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Irenicism


Irenicism in Christian theology refers to attempts to unify Christian apologetical systems by using reason as an essential attribute. The word is derived from the Greek word ειρήνη (eirene) meaning peace. It is a concept related to natural theology and opposed to polemicism (war-like argumentation) being rooted in the ideals of pacifism. Those who affiliate themselves with irenicism identify the importance of unity in the Christian church, and declare the common bond between all Christians under Christ.

Desiderius Erasmus was a Christian humanist and reformer, in the sense of checking clerical abuses, honoring inner piety, considering reason as meaningful in theology as in other ways. He also promoted the notion that Christianity must remain under one church, both theologically and literally; under the body of the Catholic Church. Since his time, irenicism has postulated removing conflicts between different Christian creeds by way of mediation and gradual amalgamation of theological differences. Erasmus wrote extensively on topics related generally to peace, and an irenic approach is part of the texture of his thought, both on theology and in relation to politics:

Despite the frequency and severity of polemics directed against him, Erasmus continued ... to practice a kind of discourse that is critical and ironic, yet modest and irenic.

Certain important irenic contributions from Erasmus helped to further the humanist consideration of themes of peace and religious conciliation; these included the Inquisitio de fide (1524), arguing against the papal opinion that Martin Luther was a heretic, and De sarcienda ecclesiae concordia (1533). Erasmus had close associates sharing his views (Julius von Pflug, Christoph von Stadion, and Jakob Ziegler), and was followed on the Catholic side by George Cassander and Georg Witzel.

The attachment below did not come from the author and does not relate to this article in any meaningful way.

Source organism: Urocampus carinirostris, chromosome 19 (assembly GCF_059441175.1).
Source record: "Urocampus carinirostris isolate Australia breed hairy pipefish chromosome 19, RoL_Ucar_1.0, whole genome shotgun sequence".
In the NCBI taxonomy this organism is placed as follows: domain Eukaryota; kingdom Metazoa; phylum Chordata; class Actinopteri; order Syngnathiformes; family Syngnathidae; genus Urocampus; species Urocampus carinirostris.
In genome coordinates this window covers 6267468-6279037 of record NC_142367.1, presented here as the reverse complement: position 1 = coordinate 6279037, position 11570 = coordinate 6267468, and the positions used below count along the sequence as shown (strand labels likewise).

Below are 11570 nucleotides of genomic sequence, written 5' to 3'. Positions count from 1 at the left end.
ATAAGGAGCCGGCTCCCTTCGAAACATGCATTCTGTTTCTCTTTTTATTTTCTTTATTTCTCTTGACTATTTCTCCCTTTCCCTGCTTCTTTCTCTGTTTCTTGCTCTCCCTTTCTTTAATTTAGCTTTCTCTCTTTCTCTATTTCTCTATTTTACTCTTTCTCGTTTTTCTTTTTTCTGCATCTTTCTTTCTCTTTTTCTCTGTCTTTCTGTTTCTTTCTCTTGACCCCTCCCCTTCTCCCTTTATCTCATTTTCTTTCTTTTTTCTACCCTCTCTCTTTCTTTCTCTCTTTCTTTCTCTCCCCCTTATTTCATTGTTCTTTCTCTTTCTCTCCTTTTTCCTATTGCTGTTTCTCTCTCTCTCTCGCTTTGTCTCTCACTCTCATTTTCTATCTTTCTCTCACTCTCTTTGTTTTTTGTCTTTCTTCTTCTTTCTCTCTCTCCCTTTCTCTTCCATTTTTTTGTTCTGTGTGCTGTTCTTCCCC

• David Pareus, Irenicum sive de unione et synodo Evangelicorum (1614)
  • John Forbes, Irenicum Amatoribus Veritatis et Pacis in Ecclesia Scotiana (Aberdeen, 1629)
  • Jeremiah Burroughs, Irenicum (1653)
  • John Dury, Irenicum: in quo casus conscientiæ inter ecclesias evangelicas pacis, breviter proponuntur & decidunter (1654)
  • Daniel Zwicker, Irenicum irenicorum (1658)
  • Edward Stillingfleet, Irenicum: A Weapon Salve for the Church's Wounds (1659 and 1661)
  • Matthew Newcomen. Irenicum; or, An essay towards a brotherly peace & union, between those of the congregational and presbyterian way (1659)
  • Moses Amyraut, Irenicum sive de ratione pacis in religionis negotio inter Evangelicos (1662)
  • Samuel Mather, Irenicum: or an Essay for Union (1680)
  • Howard Louthan (1997), The Quest for Compromise: Peacemakers in Counter-Reformation Vienna
  • Joris van Eijnatten (1998), Mutua Christianorum Tolerantia: Irenicism and Toleration in the Netherlands: The Stinstra Affair, 1740–1745
  • Samuel J. T. Miller, Molanus, Lutheran Irenicist (1633–1722) Church History, Vol. 22, No. 3 (Sep., 1953), pp. 197–218
  • Bodo Nischan, John Bergius: Irenicism and the Beginnings of Official Religious Toleration in Brandenburg-Prussia, Church History, vol. 51 (1982), pp. 389–404
  • Michael B. Lukens, Witzel and Erasmian Irenicism in the 1530s, The Journal of Theological Studies 1988 39(1):134-136
  • Graeme Murdock,The Boundaries of Reformed Irenicism: Hungary and Transylvania in Howard Louthan, Randall Zachman (eds), From Conciliarism to Confessional Church, 1400–1618 (South Bend: Notre Dame Press, 2004).
  • Daphne M. Wedgbury, Protestant Irenicism and the Millennium: Mede and the Hartlib Circle, in Jeffrey K. Jue (editor), Heaven Upon Earth: Joseph Mede (1586–1638) and the Legacy of Millenarianism (2006)
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